NASA is considering extending Boeing’s planned orbital test flights of the CST-100 Starliner vehicle so that the currently planned second text flight will effectively become an operational flight.
Part of the agency’s Commercial Crew Transportation Capability (CCtCap) contract, the CST-100 is one of two capsule-style vehicles selected by NASA to fly crews between US soil and the International Space Station (ISS). Under plans submitted by Boeing, it would have made two short-duration test flights to the ISS, the first being an uncrewed, automated flight, and the second flying two crew to the station for around a week. However, in a response to a suggestion put out by NASA, Boeing has tabled a proposal to make this second flight could incorporate a crew of three, and be extended to six months duration, effectively making it a de facto crew rotation mission.
The suggestion was made in February 2018 as a result of concerns that any delays in officially certifying either the CST-100 or the SpaceX Dragon 2(the other CCtCAP contract holder) for operational use might leave NASA dependent on the Russian Soyuz craft for accessing the ISS for longer than desirable. By extending one or more test flights to a more operational mode of flight, NASA hopes to have “stop-gap” capability for lifting crews to the ISS should full certification be delayed.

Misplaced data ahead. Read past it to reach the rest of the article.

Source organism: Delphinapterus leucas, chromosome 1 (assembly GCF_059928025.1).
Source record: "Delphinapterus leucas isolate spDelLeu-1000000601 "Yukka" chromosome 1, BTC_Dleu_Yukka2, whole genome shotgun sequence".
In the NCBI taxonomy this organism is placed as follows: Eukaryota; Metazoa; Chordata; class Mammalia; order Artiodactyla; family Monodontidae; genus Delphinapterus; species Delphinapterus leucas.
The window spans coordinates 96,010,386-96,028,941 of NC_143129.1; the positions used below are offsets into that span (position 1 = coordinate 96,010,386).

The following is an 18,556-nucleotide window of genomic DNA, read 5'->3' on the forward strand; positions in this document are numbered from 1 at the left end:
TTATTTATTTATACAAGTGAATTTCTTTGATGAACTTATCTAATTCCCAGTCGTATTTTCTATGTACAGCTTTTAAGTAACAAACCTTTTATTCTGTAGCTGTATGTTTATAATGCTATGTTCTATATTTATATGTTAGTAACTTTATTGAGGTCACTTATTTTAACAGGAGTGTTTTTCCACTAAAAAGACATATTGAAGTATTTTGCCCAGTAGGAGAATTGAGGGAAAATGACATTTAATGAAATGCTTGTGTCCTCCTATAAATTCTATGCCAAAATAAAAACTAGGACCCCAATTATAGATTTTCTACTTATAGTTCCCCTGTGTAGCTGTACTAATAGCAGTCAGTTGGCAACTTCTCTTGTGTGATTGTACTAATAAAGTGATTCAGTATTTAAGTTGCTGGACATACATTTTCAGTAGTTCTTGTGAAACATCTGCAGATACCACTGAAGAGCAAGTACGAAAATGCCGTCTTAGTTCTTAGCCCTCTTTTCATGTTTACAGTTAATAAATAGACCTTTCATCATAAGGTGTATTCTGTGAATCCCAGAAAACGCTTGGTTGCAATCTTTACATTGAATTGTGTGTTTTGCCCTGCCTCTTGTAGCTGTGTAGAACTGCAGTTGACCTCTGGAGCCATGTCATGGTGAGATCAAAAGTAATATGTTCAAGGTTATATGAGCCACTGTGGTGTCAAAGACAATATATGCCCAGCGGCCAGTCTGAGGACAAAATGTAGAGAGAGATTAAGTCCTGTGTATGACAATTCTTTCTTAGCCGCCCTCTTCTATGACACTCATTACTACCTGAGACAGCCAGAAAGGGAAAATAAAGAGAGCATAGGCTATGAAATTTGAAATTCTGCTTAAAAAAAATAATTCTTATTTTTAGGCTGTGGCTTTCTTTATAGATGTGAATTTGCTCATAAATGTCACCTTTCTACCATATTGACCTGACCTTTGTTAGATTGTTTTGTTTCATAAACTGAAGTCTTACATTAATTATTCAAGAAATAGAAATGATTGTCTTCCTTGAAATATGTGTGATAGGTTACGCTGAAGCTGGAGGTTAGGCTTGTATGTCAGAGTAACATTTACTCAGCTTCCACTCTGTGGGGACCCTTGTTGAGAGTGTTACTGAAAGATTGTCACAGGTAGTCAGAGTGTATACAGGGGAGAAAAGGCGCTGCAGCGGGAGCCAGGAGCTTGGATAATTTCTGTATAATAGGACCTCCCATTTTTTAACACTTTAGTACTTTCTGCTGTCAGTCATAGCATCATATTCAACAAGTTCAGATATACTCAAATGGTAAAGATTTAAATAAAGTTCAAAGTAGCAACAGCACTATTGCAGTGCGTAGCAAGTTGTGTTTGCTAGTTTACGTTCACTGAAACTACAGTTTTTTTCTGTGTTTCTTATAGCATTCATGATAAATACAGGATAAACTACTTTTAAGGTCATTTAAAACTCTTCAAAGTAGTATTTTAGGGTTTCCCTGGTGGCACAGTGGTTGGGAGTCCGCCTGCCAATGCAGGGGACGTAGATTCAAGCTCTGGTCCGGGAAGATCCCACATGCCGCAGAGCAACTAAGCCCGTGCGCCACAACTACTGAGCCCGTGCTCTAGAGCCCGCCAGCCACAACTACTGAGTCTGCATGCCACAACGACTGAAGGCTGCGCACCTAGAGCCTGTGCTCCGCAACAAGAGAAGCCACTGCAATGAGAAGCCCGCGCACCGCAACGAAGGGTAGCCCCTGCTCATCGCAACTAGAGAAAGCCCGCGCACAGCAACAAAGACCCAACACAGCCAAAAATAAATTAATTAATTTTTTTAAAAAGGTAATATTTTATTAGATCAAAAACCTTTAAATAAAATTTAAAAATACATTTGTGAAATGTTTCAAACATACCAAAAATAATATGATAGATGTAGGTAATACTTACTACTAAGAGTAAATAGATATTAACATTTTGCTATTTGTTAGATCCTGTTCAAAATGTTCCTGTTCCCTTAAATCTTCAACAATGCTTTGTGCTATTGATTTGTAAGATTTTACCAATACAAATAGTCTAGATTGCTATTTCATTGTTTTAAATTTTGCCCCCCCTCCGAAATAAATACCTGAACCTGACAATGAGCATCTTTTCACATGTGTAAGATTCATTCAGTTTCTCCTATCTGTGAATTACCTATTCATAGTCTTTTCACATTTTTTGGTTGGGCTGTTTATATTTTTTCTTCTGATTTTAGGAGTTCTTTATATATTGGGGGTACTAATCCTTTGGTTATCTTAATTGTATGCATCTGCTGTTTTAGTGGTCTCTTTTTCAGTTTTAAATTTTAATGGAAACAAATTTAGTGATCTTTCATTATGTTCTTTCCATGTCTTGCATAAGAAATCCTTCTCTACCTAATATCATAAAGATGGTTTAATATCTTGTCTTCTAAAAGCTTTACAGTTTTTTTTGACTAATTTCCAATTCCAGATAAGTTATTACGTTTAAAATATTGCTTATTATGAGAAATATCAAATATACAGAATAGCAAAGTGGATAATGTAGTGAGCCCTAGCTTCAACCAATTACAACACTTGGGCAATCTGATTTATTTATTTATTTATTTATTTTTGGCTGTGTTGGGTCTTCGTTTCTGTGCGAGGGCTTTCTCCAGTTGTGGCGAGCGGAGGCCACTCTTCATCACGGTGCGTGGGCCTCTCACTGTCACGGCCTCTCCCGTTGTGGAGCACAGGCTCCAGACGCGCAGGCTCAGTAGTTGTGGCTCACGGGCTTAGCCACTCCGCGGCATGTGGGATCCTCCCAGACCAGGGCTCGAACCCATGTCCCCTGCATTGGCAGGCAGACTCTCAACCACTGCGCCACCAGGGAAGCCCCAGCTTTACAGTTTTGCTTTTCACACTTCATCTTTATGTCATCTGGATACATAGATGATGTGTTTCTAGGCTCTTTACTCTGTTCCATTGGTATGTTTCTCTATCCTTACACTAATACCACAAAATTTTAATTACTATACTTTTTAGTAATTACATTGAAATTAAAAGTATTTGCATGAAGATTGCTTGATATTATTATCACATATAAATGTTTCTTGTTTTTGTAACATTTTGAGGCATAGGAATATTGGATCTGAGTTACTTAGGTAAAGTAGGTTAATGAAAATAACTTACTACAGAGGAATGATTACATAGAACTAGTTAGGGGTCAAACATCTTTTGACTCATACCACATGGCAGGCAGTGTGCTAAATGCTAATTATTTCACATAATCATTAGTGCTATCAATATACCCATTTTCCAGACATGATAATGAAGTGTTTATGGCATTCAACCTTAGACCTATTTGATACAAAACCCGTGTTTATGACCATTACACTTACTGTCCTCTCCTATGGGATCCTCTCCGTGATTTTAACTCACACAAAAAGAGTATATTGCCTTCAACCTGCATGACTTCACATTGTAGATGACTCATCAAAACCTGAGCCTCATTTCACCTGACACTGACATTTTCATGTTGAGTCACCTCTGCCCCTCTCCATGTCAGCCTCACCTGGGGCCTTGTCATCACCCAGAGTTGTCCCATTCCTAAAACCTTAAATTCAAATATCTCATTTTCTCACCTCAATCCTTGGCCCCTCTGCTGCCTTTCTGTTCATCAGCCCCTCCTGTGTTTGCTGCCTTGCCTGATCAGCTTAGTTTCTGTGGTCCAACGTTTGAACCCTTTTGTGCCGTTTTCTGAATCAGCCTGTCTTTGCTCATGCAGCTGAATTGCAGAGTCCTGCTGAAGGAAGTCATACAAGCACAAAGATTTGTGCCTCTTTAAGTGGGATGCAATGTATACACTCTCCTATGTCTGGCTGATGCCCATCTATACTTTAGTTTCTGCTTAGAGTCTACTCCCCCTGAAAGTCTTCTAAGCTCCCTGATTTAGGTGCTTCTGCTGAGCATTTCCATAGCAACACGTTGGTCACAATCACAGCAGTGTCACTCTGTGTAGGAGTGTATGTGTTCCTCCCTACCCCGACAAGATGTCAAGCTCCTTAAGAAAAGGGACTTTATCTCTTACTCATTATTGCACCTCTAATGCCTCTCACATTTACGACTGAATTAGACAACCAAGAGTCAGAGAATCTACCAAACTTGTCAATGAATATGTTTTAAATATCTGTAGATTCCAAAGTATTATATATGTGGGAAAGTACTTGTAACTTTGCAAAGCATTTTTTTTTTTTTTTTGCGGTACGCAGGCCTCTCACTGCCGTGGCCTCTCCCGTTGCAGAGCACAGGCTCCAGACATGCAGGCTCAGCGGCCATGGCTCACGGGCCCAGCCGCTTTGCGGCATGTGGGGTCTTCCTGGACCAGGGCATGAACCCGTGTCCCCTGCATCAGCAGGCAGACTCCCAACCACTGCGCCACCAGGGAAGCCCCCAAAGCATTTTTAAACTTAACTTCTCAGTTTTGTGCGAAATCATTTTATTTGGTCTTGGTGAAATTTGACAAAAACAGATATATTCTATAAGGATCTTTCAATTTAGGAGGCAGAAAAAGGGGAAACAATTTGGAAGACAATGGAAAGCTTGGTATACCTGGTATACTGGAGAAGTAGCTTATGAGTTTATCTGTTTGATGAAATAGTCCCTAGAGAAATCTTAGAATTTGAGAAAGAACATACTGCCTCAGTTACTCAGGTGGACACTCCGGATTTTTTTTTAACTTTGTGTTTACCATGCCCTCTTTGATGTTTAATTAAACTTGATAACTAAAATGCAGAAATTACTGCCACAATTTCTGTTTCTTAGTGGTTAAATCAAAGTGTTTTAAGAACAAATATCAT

SpaceX hasn’t as yet submitted a similar proposal to extend one of their test flights, but NASA has indicated that were they to do so, the proposal would be similarly considered. Currently, both companies are aiming at August 2018 for their uncrewed test flights to the ISS, with Boeing hoping to launch their crewed test flight in November, and SpaceX in December 2018.
China’s Tiangong-1 (“Celestial Palace 1”) re-entered the Earth’s atmosphere and broke-up on Monday, April 2nd at 01:15 UTC See my previous Space Sunday report for more).
The re-entry and burn-up was first reported by US Department of Defense Joint Force Space Component Command (JFSCC), and then confirmed by the European Space Agency. It occurred over the Pacific Ocean, with any debris surviving re-entry splashing down in a region referred to as the South Pacific Ocean Unpopulated Area (SPOUA), long used by space agencies to dispose of spent spacecraft after a controlled re-entry.
“The JFSCC used the Space Surveillance Network sensors and their orbital analysis system to confirm Tiangong-1’s re-entry, and to refine its prediction and ultimately provide more fidelity as the re-entry time approached. This information is publicly available on USSTRATCOM’s website http://www.Space-Track.org. The JFSCC also confirmed re-entry through coordination with counterparts in Australia, Canada, France, Germany, Italy, Japan, South Korea, and the United Kingdom.”
JFSCC announcement of the Tiangong-1 re-entry, released on April 1st, 2018 (US time).
Reporting on the re-entry, China’s Manned Space Agency (CMSA) also made a public statement on the re-entry, noting that “Tiangong-1 re-entered the atmosphere at about 8:15 am, 2 April, Beijing time. The re-entry falling area located in the central region of South Pacific. Most of the devices were ablated during the re-entry process.”